Founding Director of the Global Energy Center Richard L. Morningstar cowrites for the Huffington Post on how dilemmas in foreign policy create double standards:
The United States and many of its European allies are often accused of having double standards in the execution of their foreign policy. This criticism is for a reason, and we need to face it as the sometimes inconvenient truth. While we proudly proclaim our value-based foreign policy, many times “pragmatism” sets in, and then human rights, the violation of standards of democracy, corruption and graft, the rejection of which is in our DNA, take a backseat. As a consequence we constantly struggle with ourselves when it comes to double standards. But then our foreign policy is like democracy, a work in progress, and we are better off admitting its realities.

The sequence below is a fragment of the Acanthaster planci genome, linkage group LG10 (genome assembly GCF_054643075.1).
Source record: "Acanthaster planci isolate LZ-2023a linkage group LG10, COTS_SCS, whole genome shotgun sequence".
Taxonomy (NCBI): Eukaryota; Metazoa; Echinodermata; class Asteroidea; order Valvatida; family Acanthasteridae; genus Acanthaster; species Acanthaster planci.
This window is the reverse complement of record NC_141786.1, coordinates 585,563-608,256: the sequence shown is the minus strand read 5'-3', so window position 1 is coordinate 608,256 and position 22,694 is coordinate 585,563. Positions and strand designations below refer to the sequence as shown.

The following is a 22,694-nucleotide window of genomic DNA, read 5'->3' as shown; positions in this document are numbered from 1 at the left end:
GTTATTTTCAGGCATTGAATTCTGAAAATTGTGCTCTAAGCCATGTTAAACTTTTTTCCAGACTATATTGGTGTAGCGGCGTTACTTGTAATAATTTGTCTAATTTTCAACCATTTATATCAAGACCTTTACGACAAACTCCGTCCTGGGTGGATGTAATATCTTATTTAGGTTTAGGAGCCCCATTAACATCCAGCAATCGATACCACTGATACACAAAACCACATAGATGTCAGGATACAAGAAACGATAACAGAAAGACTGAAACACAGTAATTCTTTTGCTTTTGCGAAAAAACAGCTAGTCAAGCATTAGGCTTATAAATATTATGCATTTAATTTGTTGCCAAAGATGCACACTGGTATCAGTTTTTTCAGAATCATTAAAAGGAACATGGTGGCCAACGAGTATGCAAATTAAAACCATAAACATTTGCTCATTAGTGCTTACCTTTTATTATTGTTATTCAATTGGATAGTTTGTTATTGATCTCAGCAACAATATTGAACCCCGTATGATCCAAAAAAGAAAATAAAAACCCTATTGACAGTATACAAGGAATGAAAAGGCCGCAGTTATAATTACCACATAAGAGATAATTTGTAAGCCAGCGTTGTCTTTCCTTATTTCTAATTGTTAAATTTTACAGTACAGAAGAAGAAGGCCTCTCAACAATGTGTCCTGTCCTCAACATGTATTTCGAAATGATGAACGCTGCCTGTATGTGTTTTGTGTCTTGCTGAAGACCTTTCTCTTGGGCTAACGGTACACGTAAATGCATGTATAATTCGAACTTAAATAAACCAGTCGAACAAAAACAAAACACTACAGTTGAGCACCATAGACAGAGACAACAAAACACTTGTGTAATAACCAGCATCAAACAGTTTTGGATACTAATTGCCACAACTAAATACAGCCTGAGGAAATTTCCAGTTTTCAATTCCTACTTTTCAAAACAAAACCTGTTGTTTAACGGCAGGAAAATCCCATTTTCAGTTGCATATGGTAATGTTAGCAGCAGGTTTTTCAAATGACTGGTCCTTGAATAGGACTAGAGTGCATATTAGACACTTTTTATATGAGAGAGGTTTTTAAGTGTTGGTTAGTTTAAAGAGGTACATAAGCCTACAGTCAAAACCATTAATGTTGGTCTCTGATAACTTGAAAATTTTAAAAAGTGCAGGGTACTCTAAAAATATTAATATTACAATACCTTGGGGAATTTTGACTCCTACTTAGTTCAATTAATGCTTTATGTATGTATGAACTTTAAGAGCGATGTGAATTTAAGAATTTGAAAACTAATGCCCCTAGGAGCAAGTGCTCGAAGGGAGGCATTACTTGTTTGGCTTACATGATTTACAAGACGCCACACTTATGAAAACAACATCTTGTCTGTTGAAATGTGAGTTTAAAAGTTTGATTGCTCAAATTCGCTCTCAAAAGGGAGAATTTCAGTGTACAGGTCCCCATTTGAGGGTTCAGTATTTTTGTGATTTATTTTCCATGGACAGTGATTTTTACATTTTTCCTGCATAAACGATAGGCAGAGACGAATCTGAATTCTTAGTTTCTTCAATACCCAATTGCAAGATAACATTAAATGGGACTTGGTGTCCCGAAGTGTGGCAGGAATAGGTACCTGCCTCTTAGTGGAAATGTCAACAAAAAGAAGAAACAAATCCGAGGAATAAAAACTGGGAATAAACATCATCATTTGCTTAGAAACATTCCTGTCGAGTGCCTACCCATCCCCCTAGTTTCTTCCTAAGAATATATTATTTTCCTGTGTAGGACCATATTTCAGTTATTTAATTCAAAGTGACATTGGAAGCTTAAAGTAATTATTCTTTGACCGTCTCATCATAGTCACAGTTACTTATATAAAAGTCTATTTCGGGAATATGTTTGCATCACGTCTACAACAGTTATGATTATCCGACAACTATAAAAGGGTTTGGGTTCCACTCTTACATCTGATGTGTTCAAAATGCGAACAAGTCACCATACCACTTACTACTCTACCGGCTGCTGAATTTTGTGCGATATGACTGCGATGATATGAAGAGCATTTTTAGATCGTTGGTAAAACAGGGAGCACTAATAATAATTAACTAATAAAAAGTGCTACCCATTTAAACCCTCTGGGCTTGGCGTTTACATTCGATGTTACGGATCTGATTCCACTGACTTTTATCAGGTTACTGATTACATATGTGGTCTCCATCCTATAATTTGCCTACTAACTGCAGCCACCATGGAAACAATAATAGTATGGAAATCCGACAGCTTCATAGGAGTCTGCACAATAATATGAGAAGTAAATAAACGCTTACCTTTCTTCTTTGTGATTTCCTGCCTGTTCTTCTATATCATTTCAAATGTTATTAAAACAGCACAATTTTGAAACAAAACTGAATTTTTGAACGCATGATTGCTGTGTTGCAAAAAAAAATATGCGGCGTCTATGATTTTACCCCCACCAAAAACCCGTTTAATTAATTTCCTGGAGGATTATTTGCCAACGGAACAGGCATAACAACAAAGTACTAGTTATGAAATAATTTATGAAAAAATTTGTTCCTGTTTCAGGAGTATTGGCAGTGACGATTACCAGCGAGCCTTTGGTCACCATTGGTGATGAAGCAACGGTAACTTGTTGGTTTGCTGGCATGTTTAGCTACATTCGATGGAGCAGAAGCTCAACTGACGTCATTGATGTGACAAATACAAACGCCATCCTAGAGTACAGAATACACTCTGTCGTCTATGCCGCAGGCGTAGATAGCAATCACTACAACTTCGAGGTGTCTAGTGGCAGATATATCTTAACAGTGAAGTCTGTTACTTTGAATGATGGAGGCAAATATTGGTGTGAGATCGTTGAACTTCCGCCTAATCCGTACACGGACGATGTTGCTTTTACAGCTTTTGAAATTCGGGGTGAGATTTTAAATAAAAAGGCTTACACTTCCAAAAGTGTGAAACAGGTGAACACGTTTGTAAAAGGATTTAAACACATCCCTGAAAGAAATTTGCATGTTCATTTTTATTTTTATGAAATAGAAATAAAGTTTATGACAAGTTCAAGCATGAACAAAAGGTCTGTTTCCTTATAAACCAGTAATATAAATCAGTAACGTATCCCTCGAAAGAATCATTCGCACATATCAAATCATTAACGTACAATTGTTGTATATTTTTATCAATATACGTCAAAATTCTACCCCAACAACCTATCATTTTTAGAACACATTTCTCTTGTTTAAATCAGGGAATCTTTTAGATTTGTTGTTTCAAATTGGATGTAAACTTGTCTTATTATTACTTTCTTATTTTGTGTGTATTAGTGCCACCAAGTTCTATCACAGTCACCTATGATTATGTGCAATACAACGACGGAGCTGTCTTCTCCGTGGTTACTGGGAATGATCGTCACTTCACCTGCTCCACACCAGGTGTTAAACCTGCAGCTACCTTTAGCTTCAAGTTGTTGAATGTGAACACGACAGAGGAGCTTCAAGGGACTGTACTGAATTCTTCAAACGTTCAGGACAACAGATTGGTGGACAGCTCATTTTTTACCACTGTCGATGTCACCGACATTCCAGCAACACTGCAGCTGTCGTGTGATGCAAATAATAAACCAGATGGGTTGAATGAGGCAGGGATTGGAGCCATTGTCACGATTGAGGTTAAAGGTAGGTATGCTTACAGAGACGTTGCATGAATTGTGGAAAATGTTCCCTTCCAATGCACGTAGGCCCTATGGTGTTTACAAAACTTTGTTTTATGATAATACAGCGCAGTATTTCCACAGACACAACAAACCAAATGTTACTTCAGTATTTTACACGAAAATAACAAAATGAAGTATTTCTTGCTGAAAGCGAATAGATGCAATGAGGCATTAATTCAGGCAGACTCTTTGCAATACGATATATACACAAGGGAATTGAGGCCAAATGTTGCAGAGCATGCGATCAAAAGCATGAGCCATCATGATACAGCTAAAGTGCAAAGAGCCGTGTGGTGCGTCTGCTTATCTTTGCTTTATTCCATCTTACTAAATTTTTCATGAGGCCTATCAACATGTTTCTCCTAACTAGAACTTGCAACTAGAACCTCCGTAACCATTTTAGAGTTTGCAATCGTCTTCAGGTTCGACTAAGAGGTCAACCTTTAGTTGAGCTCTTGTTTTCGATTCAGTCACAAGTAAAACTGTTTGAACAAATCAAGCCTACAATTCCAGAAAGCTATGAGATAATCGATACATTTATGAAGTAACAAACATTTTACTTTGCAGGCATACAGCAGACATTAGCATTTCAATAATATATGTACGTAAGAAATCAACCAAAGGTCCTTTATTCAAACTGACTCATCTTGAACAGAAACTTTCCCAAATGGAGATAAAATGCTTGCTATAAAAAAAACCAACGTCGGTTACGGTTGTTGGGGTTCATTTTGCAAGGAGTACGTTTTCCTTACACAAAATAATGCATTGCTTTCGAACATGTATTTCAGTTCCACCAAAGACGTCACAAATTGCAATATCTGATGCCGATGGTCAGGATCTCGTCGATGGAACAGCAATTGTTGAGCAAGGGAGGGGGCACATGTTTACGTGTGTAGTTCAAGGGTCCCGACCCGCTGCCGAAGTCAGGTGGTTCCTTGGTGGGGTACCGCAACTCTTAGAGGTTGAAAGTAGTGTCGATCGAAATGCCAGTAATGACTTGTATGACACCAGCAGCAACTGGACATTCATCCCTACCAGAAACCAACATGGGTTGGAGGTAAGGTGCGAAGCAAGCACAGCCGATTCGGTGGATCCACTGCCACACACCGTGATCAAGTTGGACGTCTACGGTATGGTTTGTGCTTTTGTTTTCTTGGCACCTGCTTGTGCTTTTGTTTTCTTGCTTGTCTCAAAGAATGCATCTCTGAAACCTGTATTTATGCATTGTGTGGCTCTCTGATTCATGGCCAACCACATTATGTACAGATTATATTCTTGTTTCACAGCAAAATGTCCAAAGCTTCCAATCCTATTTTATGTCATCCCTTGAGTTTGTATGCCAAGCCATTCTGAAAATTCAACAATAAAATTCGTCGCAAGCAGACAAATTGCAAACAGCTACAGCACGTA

At times we are faced with a terrible dilemma: having to choose between our values, upholding our principles of democracy, human rights, protection of minorities, and the rule of law and our short or long-term security and economic interests. Most of the time we are not honest about this often inherent conflict, about the fact that there are times when support for our values can bring about unacceptable practical consequences. Because we are not candid about this inner conflict, our foreign policy can appear wishy-washy. We must recognize that this dilemma creates inevitable double standards.